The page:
The Government has promised to enforce the law requiring suppliers to source 40 per cent of their goods from the local market, a move that could see a huge growth in the pharmaceutical sector. This comes at a time the Health Ministry has set aside more than Sh43 billion for the procurement of medical facilities in the country.

County governments are also on a shopping spree for medicines and equipment for their counties.

Treasury Cabinet Secretary Henry Rotich, in his budget, also allocated Sh4 billion for the free maternity initiative and Sh3 billion for leasing of healthcare equipment. This is a slight increase from Sh3.8 billion allocated in the last financial year. A significant Sh700 million was also set aside so that Kenyans can access free health care at dispensaries and health centres. Reading the Budget statement yesterday, Mr Rotich said although the law requiring local sourcing was in place, it is not being observed and was  not benefiting the local pharmaceutical sector. “We want to make sure this law is strictly observed even when funding is sourced either locally or from abroad,” Rotich said.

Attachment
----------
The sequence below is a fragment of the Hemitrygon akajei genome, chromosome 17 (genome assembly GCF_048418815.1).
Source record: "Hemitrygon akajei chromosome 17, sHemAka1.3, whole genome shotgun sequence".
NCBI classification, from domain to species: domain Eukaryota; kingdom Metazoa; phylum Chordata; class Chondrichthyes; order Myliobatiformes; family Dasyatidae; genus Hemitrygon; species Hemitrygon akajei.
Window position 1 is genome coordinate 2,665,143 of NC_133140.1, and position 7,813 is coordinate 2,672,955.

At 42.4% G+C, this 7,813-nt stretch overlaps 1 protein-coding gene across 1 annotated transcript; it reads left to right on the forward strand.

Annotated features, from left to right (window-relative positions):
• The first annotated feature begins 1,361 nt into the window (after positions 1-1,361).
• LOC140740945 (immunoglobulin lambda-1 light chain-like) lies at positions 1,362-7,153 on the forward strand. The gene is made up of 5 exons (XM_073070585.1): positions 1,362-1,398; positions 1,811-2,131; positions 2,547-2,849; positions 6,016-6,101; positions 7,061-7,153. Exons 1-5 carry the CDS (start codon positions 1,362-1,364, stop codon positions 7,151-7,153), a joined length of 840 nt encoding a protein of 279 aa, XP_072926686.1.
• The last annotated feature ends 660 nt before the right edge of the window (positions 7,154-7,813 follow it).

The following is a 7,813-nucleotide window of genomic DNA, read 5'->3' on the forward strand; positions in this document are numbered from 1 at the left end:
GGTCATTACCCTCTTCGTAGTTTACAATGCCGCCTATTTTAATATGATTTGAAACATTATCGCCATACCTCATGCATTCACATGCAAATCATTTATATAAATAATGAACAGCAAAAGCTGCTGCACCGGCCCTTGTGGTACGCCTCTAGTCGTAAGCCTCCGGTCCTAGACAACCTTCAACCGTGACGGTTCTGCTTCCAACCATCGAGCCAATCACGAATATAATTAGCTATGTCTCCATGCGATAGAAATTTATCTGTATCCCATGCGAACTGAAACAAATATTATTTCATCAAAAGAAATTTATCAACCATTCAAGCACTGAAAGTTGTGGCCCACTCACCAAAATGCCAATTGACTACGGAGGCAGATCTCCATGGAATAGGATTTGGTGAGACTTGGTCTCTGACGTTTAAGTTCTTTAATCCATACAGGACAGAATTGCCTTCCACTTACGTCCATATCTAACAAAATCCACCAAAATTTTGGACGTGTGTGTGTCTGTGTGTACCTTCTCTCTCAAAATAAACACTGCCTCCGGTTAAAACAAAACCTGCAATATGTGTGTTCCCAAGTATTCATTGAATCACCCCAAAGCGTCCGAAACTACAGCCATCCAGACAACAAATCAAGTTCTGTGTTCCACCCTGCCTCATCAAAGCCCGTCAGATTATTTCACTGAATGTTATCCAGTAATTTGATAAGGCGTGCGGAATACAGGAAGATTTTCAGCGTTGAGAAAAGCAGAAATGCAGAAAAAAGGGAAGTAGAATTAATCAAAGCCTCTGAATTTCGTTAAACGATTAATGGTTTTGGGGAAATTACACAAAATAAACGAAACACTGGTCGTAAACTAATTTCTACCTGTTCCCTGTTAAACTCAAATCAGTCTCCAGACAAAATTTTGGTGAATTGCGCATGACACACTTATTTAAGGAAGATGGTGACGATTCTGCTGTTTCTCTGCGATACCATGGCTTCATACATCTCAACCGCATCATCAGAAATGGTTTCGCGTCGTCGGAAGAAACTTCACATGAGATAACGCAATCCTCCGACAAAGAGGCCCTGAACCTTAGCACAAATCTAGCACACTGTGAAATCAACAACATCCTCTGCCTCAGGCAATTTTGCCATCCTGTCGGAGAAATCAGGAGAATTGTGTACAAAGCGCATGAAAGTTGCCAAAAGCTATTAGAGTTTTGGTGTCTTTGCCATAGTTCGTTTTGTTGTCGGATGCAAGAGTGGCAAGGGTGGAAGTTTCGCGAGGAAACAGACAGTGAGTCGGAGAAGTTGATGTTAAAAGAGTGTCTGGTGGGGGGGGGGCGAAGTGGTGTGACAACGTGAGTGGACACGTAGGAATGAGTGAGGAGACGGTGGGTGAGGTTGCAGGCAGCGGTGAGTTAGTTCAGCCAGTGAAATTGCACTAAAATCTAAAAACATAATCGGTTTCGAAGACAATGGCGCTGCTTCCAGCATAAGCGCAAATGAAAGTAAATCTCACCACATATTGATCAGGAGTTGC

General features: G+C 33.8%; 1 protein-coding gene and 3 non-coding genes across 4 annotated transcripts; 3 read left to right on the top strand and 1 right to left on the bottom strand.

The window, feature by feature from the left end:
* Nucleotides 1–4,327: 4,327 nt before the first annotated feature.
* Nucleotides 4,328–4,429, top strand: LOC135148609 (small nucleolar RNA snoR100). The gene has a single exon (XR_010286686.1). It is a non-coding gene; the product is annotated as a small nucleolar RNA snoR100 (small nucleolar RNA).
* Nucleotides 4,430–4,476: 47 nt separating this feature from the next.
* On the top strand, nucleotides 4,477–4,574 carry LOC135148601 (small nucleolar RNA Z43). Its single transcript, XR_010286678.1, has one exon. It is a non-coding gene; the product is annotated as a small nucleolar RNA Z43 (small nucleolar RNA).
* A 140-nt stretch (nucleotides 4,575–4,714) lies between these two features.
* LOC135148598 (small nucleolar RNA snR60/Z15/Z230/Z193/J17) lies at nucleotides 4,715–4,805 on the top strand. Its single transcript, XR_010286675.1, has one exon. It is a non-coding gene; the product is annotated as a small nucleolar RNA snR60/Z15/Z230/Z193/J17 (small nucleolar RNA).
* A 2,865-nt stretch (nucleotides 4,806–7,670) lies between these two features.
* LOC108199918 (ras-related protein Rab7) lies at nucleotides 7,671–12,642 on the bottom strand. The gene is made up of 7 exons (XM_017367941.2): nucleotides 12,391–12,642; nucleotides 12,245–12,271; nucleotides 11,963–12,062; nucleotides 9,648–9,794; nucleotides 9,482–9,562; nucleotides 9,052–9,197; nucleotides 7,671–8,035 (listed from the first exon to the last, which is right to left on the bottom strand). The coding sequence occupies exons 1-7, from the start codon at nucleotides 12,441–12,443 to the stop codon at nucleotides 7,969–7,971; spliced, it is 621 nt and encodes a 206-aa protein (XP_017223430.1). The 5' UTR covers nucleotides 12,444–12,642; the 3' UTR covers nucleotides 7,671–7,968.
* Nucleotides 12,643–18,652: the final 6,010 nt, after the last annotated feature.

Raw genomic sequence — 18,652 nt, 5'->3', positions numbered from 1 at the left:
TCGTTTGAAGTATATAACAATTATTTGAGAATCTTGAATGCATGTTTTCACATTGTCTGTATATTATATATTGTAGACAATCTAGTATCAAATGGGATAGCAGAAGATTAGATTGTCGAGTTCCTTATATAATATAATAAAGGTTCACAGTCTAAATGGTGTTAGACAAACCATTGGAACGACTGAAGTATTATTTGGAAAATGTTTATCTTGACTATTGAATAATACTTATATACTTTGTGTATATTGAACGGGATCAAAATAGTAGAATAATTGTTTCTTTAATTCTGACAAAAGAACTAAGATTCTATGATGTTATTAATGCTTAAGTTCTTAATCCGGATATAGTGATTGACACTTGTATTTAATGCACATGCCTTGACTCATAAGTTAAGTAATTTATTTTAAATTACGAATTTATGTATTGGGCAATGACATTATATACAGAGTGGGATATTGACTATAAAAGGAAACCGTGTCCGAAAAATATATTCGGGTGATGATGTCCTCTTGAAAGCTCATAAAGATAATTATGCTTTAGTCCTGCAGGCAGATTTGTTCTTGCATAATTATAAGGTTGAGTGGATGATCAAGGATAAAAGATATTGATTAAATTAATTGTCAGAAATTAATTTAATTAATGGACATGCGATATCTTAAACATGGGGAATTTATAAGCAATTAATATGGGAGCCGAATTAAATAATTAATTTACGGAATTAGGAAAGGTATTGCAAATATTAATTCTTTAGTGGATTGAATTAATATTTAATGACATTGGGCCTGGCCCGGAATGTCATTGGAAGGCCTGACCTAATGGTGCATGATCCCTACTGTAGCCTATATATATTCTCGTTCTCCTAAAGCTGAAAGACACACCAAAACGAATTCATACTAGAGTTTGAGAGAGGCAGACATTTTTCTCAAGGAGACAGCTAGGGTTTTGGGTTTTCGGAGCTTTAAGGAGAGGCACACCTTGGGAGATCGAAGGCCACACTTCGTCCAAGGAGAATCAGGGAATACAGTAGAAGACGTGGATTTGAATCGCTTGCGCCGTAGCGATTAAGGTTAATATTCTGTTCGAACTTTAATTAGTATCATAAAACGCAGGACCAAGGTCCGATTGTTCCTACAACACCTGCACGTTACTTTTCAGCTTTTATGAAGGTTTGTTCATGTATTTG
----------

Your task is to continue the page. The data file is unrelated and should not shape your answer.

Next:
Kenya has the strongest pharmaceutical sector in the region with several companies having been pre-qualified by the World Health Organisation to manufacture malaria as well as HIV medicines. “This is a progressive law that could turn the pharmaceutical industry into a major employer in the county because already it its exporting significant supplies in the regional market,” said Dr Kamamia Murichu, the chairman of the Kenya Pharmaceuticals Distributors Association. The directive also opens new competition avenues between the Kenya Medical Supplies Agency (Kemsa) and independent manufacturers. A Bill to be introduced in Parliament soon, the Health Bill 2014, partially allows the 47 counties to source medical goods from various sources while treating Kemsa as the first port of call.